> us to.  Ricks may be wrong, unless Adam is speaking
> Satanically, but is Neil Forsyth wrong to play with
> Adam's being "dis-Eved" when Eve has eaten and he
> hasn't (perhaps he is, because Adam falls "not
> deceiv'd").  And what about the meaning of "fruit"
> or "mortal" in "the Fruit . . . whose mortal tast":
> does "fruit" mean "outcome," and does "mortal" mean
> "inducing mortality" or "poisonous"?  Certainly Eve
> is "ill" after she falls, but is her illness
> contained in the word "evil"?  I can't be sure.
> 
> My point is that we can speculate on the meaning of
> puns as long as we like, and they do add richness
> and something like musical overtones to Milton's
> language, but that their ultimate meaning cannot be
> established.  I do know that Satanic language is
> characterized by its bad puns.
> 
> Roy Flannagan    
> 
> >>> jefferyhodges at yahoo.com 11/11/05 10:23 PM >>>
> Christopher Ricks cites Paradise Lost 9.1067, "O
> Eve,
> in evil hour...", and notes that Adam puns here on
> "Eve" and "evil" to "proclaim ... that the word evil
> is derived from Eve, and that evil derives from her"
> (Ricks, Milton's Grand Style (Oxford University
> Press,
> 1963) p. 103).
> 
> My question is this: Has anyone noted the
> possibility
> of a double pun here?
> 
> "evil" = "Eve ill"?
> 
> Milton has used the term "ill" to mean "evil" just
> twelve lines earlier, in 9.1055.
> 
> What's fascinating about this is the vicious
> regression that results when one then reads "ill" as
> "evil":
> 
> "evil" = "Eve ill" -->"Eve evil" = "Eve Eve ill" -->
> "Eve Eve evil" = "Eve Eve Eve ill" --> "Eve Eve Eve
> evil" ...
> 
> The infinite regression of evil would fit with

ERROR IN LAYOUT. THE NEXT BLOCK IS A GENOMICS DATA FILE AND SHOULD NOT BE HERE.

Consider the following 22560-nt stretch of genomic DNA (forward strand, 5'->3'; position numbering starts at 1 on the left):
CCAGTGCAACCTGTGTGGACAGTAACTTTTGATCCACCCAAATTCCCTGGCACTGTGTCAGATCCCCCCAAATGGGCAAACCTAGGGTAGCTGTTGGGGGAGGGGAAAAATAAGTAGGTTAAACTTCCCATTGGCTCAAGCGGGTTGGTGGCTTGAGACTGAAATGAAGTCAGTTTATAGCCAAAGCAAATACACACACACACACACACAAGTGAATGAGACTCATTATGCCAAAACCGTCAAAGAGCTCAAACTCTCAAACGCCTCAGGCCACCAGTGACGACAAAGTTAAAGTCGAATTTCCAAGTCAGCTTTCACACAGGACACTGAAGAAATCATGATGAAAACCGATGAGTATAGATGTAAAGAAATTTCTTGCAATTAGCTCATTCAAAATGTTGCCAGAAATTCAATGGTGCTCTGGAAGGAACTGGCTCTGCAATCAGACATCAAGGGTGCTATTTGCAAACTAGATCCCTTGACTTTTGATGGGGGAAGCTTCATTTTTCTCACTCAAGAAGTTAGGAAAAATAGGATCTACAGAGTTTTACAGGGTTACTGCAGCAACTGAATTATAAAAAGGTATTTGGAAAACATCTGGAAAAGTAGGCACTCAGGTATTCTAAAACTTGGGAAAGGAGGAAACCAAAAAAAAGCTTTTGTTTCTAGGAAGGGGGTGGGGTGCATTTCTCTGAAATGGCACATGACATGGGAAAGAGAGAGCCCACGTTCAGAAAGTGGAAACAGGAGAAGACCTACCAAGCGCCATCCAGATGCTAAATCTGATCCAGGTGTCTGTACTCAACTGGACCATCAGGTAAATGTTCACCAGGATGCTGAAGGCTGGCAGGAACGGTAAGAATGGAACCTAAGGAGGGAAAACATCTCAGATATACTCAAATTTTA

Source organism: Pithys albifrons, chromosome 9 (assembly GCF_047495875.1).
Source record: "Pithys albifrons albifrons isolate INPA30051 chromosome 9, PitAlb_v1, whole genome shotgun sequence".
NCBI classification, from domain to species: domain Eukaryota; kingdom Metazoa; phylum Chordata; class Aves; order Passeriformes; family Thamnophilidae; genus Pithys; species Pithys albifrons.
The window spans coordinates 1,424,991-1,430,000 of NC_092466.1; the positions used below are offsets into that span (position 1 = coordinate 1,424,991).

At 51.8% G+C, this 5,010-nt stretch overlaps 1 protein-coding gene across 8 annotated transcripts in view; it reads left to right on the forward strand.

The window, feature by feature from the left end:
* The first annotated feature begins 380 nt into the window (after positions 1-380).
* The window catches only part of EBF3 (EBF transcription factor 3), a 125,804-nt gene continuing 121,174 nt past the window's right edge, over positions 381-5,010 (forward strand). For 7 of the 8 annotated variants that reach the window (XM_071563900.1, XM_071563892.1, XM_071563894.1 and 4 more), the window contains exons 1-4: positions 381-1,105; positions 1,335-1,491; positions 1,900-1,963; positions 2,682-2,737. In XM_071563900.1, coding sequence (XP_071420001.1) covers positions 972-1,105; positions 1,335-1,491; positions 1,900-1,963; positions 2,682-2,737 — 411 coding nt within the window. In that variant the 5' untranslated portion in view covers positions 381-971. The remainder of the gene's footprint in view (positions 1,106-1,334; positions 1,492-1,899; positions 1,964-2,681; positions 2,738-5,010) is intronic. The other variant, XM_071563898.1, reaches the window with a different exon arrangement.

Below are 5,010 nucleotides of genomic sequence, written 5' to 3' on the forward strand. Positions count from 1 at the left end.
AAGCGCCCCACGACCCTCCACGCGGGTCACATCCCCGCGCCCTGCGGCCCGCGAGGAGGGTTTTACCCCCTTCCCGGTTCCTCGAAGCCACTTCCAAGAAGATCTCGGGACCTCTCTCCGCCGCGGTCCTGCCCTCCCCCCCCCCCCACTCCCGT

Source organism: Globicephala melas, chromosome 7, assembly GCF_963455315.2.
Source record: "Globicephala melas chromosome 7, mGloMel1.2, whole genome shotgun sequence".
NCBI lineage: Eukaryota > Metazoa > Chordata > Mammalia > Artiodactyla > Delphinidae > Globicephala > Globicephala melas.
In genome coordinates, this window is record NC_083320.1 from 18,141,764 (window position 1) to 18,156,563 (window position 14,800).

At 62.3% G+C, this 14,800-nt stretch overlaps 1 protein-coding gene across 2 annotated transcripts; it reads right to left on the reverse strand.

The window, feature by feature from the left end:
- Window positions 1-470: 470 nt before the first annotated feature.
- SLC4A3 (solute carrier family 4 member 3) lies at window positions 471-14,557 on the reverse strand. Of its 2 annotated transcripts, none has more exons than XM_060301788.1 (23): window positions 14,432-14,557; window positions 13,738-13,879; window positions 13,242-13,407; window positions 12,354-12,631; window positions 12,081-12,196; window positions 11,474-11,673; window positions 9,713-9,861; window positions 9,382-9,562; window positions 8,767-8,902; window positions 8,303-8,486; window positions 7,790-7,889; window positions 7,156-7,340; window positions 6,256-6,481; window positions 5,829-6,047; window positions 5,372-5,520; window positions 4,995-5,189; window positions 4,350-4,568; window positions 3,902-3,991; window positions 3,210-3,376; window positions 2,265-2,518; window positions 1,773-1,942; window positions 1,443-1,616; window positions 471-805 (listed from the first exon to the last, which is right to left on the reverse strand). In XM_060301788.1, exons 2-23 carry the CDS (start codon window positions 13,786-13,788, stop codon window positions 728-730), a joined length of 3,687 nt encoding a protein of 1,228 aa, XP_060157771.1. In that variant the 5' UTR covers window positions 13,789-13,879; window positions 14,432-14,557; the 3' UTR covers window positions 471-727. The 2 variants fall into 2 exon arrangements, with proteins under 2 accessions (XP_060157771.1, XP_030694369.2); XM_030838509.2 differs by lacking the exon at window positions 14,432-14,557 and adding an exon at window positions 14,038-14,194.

> Milton's portrayal of Satan, for example, as
> ungrounded in his evil: 
> 
> 4.75-78
> 
> Which way I fly is hell; myself am hell;
> And in the lowest deep a lower deep,
> Still threat'ning to devour me, opens wide,
> To which the hell I suffer seems a heaven.
> 
> What do all of you think -- was this really what
> Milton intended in 9.1067, namely, a double pun
> resulting in an infinite regression of evil to
> reflect
> its utter groundlessness?
> 
> Jeffery Hodges
> 
> University Degrees:
> 
> Ph.D., History, U.C. Berkeley
> (Doctoral Thesis: "Food as Synecdoche in John's
> Gospel and Gnostic Texts")
> M.A., History of Science, U.C. Berkeley
> B.A., English Language and Literature, Baylor
> University
> 
> Email Address:
> 
> jefferyhodges at yahoo.com 
> 
> Blog:
> 
> http://gypsyscholarship.blogspot.com/ 
> 
> Office Address:
> 
> Assistant Professor Horace Jeffery Hodges
> Department of English Language and Literature
> Korea University
> 136-701 Anam-dong, Seongbuk-gu
> Seoul
> South Korea
> 
> Home Address:
> 
> Dr. Sun-Ae Hwang and Dr. Horace Jeffery Hodges
> Sehan Apt. 102-2302
> Sinnae-dong 795
> Jungrang-gu
> Seoul 131-770
> South Korea
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University Degrees:

Ph.D., History, U.C. Berkeley
(Doctoral Thesis: "Food as Synecdoche in John's Gospel and Gnostic Texts")
M.A., History of Science, U.C. Berkeley
B.A., English Language and Literature, Baylor University

Email Address:

jefferyhodges at yahoo.com

Blog:

http://gypsyscholarship.blogspot.com/

Office Address:

Assistant Professor Horace Jeffery Hodges
Department of English Language and Literature
Korea University
136-701 Anam-dong, Seongbuk-gu
Seoul
South Korea

Home Address:

Dr. Sun-Ae Hwang and Dr. Horace Jeffery Hodges
Sehan Apt. 102-2302
Sinnae-dong 795
Jungrang-gu
Seoul 131-770
South Korea